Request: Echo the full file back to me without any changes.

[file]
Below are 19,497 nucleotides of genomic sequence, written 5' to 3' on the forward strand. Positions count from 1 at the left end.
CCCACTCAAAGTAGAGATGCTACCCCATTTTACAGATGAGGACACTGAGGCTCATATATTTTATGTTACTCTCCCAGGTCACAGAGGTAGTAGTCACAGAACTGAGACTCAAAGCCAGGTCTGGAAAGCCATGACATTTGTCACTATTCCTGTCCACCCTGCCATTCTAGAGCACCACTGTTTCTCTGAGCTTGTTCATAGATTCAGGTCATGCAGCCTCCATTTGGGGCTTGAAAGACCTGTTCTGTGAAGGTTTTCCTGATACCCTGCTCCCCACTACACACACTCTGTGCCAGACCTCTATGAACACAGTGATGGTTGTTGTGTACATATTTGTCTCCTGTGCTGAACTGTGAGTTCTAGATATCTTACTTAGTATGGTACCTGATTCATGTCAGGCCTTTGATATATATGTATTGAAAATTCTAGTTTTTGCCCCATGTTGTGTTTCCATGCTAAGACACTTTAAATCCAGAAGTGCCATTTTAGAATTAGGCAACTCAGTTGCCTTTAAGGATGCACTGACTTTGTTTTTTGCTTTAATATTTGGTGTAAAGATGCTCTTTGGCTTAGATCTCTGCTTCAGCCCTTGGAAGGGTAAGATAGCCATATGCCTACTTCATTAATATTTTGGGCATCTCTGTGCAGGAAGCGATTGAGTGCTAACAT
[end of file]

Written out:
Below are 19,497 nucleotides of genomic sequence, written 5' to 3' on the forward strand. Positions count from 1 at the left end.
CCCACTCAAAGTAGAGATGCTACCCCATTTTACAGATGAGGACACTGAGGCTCATATATTTTATGTTACTCTCCCAGGTCACAGAGGTAGTAGTCACAGAACTGAGACTCAAAGCCAGGTCTGGAAAGCCATGACATTTGTCACTATTCCTGTCCACCCTGCCATTCTAGAGCACCACTGTTTCTCTGAGCTTGTTCATAGATTCAGGTCATGCAGCCTCCATTTGGGGCTTGAAAGACCTGTTCTGTGAAGGTTTTCCTGATACCCTGCTCCCCACTACACACACTCTGTGCCAGACCTCTATGAACACAGTGATGGTTGTTGTGTACATATTTGTCTCCTGTGCTGAACTGTGAGTTCTAGATATCTTACTTAGTATGGTACCTGATTCATGTCAGGCCTTTGATATATATGTATTGAAAATTCTAGTTTTTGCCCCATGTTGTGTTTCCATGCTAAGACACTTTAAATCCAGAAGTGCCATTTTAGAATTAGGCAACTCAGTTGCCTTTAAGGATGCACTGACTTTGTTTTTTGCTTTAATATTTGGTGTAAAGATGCTCTTTGGCTTAGATCTCTGCTTCAGCCCTTGGAAGGGTAAGATAGCCATATGCCTACTTCATTAATATTTTGGGCATCTCTGTGCAGGAAGCGATTGAGTGCTAACAT